A Mobile Homeless Shelter You Wouldn't Mind Living In

mobile homeless shelter

We spend a lot of time looking at shelters here on FastCompany.com—from pop-up shelters for earthquake relief to the Open Architecture Network's challenge to build shelters with a social component, there is no shortage of designers trying to solve the ever-present problem of homelessness. But this mobile homeless shelter designed by Paul Elkins and featured on designboom is—dare we say it—kind of comfortable-looking.

mobile homeless shelter

Sure, the 225-pound shelter is tiny and has no room to stand, but that's not the point. It provides everything you need, including a kichen, rest/sleeping area, and makeshift washroom, and it can be easily carted around from street to street. The roof also acts as a raincatcher, and a tank collects water for later use. An overflow feature lets excess water drain to the ground.

At the very least, the mobile homeless shelter beats grocery-cart living—or even, say, renting a studio in Williamsburg, Brooklyn. And we can imagine that the cart could be useful at festivals—i.e. Burning Man—where protection from the elements is critical.

mobile homeless shelter mobile homeless shelter

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  • Mul202

    One of the great things that came out of the Occupy Wall Street Movement was that they started thinking about ways to deal with the homeless problem.  Many great ideas for shelters came out of the movement.  It is a challenge for engineering students and construction majors to build a shelter within a very small budget.  Great Idea!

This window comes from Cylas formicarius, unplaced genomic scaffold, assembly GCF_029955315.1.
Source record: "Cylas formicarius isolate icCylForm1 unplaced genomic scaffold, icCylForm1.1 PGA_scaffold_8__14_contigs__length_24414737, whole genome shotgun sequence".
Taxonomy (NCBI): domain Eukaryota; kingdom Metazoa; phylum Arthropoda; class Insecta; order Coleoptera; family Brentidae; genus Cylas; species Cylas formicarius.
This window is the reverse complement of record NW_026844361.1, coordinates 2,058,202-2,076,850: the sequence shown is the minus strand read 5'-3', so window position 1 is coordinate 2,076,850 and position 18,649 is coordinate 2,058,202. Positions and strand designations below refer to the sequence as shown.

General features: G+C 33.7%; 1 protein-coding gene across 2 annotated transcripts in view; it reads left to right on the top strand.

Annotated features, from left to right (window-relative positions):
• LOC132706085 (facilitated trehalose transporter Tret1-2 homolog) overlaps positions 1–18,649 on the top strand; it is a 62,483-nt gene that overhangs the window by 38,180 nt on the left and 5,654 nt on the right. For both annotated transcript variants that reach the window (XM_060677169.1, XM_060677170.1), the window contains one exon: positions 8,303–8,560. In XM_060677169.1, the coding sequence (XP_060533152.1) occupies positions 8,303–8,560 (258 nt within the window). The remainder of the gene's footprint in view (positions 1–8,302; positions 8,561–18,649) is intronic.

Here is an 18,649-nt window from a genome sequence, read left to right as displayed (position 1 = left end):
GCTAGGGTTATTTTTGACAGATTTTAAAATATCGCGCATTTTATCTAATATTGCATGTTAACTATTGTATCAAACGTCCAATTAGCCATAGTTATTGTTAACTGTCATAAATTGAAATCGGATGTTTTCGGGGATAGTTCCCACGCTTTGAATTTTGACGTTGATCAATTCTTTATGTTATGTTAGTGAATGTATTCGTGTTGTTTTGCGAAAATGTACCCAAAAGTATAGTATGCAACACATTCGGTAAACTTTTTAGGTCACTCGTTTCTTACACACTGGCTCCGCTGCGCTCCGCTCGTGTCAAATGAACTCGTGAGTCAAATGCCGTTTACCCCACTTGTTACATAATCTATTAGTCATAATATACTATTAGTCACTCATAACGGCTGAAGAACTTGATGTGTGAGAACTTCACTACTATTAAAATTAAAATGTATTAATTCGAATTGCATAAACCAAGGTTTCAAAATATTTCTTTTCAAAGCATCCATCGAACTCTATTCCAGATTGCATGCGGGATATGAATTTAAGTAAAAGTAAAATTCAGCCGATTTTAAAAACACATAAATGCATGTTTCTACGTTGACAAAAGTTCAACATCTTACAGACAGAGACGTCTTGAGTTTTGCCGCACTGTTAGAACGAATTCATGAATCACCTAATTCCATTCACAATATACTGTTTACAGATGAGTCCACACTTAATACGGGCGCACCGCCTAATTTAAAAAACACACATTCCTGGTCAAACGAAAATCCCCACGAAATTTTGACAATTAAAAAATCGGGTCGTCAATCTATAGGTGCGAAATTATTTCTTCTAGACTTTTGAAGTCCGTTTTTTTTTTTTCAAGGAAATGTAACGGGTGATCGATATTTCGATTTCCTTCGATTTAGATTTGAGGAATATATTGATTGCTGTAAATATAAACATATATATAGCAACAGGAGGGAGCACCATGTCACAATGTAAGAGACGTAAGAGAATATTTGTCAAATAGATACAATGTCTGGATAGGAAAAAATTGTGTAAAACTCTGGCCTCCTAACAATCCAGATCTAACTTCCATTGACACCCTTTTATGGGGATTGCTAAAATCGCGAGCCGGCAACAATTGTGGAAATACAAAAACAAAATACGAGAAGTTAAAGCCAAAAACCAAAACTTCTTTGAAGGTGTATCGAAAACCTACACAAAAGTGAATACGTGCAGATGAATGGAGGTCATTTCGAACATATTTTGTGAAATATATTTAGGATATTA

• Sock_proverb

     Just a thought... there would undoubtably cost money to make but the act of being homeless usually means people have no money, so they would not be able to buy one. Are they going to be given out for free?

     In addition to this, if you were homeless and lived in one of these, where would you put it to not be in the way, say on the streets?

    Although you would not be classed as homeless when in one I guess. as I would consider this a mobile home, be it a very small one.

  • Richard Chastain

    Yeah, well.  Considering that you would probably have to have a permit to be allowed to sleep anyplace in the city, what homeless is going to be able to own one of these since the reason most people are homeless is because the don't have any money.  

  • Mark It With A T

    Yes, interesting... if, it was in a furniture warehouse.  I feel that it needs to "blend in with its surroundings".  If it's in the woods, this would definitely make curious people (of the law and not) want to inspect it from a closer perspective.

    The wheels also need to collapse like the shoes with the wheels in the heel to prevent others from wheeling it away while occupied or not.
    I could see something like this at a campsite in the "Not Totally Roughing It" section (in between "Native Sites" and "Sites with Picnic Tables").  
    Keep it far away from the "RV" areas because Johnny Knoxville, Bam, or Steve-O would definitely try to hook it up to their car and take you for a ride.

  • Just asking

    Wouldn't it be more durable and, in the long-run, cost effective to make them out of metal instead of wood?

  • Angie

    I think metal would radiate the cold in the winter time. I live in a metal house and the walls sweat. In winter it is very cold. But a solar heating and cooling might do the trick for this.

  • Dopper03

    Good idea, however I'd suggest making the wheels removable. So when the guy inside decides to sleep no one pushes him down a hill..Heyo